aplenty that Hussein is as opposed to the Palestine
Liberation Organization as are Israel and Egypt.
And yet Egypt manages to give the impression
that Egypt is not opposed. Ditto King Hussein,
who fought a war against them in 1970. In 1980,
wrapping up his arms deal with Carter, he an-
nounced that he had no intentions of joining the
Egypt-Israel talks. Such was his gratitude.
Keeping Promises
The United States should reject Saudi Arabia s
request for bomb racks and fuel extension equip-
ment for the 60 F-15s the United States sold the
Saudis in 1978. For the Carter Administration not
to do so would be to go back on the promise it made
to Congress and the American people when it sold
the planes.
As Sen. Frank Church (D.. Idaho), chairman of
the Senate Foreign Relations Committee, and others
pointed out. when the Administration first proposed
the sale of the Flos to the Saudis, it committed
itself not to sell any additional equipment which
would change the interceptor role of the aircraft.
There can be little doubt that if the new request
is granted. Saudi Arabia would have the ability to
attack Israeli targets. It would also find it difficult
to keep out of any new Arab war again Israel.
The Administration pushed the sale of the
planes as a means of encouraging Arab
"moderates." But Saudi Arabia has been part of the
rejectionist front that opposes the Camp David
agreements.
As we said in the case of Jordan, when in
doubt, sell guns.
Jewish Floridian
of Tampa
Business Office MM Henderson Blvd Tamp*. Fl JJaOB
Telephone 87J-4470
Publication Office UONE.ISt ttiml.FU 8111
FRED K SHOCHET SlfZANNE SHOCHET JUDITH ROSENKRANZ
Editor snd Publisher
SUZANNE SHOCHET
Executive Editor
Associate Editor
F r0 SAoCW
The MM rturWmm Daas N4 Gvaraat** The kaaanisa
OfTW Wjerrhajsaiar Mvarttaeri la Its rtekima
raatlaara Frja)> WaaMy: September taraa*ii May
HI V> eekly: Jaae *N|t Aa*ae ay Tae Jewtaa FterMlaa f Taampa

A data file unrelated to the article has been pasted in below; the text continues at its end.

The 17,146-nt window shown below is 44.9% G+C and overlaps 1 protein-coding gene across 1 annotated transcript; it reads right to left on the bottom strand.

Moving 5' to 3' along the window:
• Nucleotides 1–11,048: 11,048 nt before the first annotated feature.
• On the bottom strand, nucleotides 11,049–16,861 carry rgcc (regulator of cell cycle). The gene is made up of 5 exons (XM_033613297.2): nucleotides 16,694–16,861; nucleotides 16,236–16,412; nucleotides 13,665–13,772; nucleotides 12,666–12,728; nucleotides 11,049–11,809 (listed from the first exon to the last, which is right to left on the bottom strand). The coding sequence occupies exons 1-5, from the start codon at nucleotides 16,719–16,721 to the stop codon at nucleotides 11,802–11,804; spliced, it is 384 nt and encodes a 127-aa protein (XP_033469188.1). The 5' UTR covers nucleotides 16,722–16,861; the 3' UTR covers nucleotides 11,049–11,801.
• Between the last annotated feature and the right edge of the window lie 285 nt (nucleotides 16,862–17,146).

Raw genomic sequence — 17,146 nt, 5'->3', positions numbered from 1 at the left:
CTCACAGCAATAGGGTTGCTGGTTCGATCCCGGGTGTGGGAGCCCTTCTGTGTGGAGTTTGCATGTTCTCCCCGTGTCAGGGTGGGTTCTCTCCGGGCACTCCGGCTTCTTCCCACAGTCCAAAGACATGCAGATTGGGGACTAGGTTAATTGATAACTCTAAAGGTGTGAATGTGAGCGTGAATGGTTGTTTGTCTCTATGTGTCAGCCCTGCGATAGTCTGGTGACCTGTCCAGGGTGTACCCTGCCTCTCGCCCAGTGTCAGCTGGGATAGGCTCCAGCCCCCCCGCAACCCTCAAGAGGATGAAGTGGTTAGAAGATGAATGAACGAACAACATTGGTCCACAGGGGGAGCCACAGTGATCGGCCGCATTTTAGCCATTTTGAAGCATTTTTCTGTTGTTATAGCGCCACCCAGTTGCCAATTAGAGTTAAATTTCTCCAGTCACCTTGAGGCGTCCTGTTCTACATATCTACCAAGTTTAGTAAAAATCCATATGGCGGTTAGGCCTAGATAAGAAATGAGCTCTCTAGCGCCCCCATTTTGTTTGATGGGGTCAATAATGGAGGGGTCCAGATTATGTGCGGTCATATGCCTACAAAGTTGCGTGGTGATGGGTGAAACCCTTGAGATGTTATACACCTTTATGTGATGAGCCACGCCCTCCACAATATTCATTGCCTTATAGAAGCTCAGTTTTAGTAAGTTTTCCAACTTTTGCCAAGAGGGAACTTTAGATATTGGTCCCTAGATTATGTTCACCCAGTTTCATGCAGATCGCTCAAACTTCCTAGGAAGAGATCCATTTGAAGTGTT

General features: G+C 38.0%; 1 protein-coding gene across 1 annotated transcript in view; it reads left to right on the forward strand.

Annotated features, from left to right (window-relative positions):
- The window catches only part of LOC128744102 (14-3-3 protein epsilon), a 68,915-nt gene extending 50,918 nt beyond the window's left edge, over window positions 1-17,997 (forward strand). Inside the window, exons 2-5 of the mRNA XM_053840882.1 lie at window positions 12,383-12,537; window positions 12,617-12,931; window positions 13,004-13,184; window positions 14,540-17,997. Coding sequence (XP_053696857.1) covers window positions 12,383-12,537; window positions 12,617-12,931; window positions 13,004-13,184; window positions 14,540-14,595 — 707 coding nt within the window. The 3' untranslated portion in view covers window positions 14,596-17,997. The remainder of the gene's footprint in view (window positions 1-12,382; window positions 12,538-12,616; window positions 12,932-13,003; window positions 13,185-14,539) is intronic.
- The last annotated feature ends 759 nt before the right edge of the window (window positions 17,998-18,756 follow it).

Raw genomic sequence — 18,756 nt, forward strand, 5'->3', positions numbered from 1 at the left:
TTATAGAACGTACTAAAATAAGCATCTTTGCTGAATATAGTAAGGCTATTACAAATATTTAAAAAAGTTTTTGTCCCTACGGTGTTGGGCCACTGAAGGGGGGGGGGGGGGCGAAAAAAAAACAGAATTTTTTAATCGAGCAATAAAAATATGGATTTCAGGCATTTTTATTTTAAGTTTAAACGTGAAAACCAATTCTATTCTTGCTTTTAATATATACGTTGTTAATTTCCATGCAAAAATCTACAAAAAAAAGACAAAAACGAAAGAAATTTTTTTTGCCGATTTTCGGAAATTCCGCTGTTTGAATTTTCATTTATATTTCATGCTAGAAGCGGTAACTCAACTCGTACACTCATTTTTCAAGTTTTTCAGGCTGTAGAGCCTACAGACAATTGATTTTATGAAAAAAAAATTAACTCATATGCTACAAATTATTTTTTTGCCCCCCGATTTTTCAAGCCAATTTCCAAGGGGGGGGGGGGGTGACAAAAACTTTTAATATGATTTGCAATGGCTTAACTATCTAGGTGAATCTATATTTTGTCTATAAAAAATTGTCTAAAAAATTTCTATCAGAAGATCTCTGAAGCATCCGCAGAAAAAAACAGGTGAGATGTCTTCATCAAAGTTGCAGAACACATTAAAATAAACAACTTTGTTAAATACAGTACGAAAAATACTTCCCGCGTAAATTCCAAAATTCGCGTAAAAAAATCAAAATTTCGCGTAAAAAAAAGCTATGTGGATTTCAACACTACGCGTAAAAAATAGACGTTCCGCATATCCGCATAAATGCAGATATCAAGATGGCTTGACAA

SeVoai OsPaaakcTKLi at MsMal. Pla. IHPS47I tit
ptease sea* aadflmttaa (Farm MTt) refardl.f aadelUered papers to Tfc* Jewtafc
FtorMlaa. P.O. Baa tltVTS. Miami. Pla. Mltl.
Sl-TMCaUPTtON RATES: (baeai Area) Oae Yaar-tXaa
Publishers Listen .
As Israeli Official Raps U.S. Press
WASHINGTON (JTA) -
Sections of the American news
media were sharply taken to task
by Dan Pattir. Prime Minister
Begins information counselor,
for their treatment of Israel in
general and their presumption
that Jewish terrorists were
responsible for the June 2 bomb
attacks against West Bank
mayors, although an exhaustive
investigation into the outrage
has yet to yield evidence as to the
identity of the perpetrators.
Pattir spoke here at the 38th
annual meeting of the American
Jewish Press Association
IAJPAI at which Frank Wun-
dohl. editor of the Jewish
Exponent of Philadelphia, was re-
elected to a thirm term as
president. The AJPA is an
association of some 75 English
language Jewish weeklies, bi-
weekly and monthly periodicals.
PATTIR SAID that the in
vestigation into the bombings is
the "most thorough and widest
investigation" in Israels history,
but no real clues'" and "no
concrete leads" have emerged. So
far there are only "suspicions" as
to the identities of the per-
petrators of the criminal,
outrageous attempt'' on the lives
of Arab mayors, he said. But. he
noted, there are still "no clues to
the identities of the assassins"
who ambushed and killed six
veshiva students in Hebron on
May 2
Despite the absence of
evidence in the bomb attacks.
Pattir charged that Sews week
magazine has already "passed
judgment." blaming "Israeli
terrorists."
Although Begin has con-